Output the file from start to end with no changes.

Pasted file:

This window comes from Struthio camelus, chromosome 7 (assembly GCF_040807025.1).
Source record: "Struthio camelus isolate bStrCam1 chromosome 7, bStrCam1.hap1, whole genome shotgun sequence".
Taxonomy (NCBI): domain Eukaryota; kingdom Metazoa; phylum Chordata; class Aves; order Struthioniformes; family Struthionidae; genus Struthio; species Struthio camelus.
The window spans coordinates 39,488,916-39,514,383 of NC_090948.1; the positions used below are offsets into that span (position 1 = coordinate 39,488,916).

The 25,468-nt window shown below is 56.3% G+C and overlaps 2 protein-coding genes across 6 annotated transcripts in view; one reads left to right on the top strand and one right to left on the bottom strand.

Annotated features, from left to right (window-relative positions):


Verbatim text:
This window comes from Struthio camelus, chromosome 7 (assembly GCF_040807025.1).
Source record: "Struthio camelus isolate bStrCam1 chromosome 7, bStrCam1.hap1, whole genome shotgun sequence".
Taxonomy (NCBI): domain Eukaryota; kingdom Metazoa; phylum Chordata; class Aves; order Struthioniformes; family Struthionidae; genus Struthio; species Struthio camelus.
The window spans coordinates 39,488,916-39,514,383 of NC_090948.1; the positions used below are offsets into that span (position 1 = coordinate 39,488,916).

The 25,468-nt window shown below is 56.3% G+C and overlaps 2 protein-coding genes across 6 annotated transcripts in view; one reads left to right on the top strand and one right to left on the bottom strand.

Annotated features, from left to right (window-relative positions):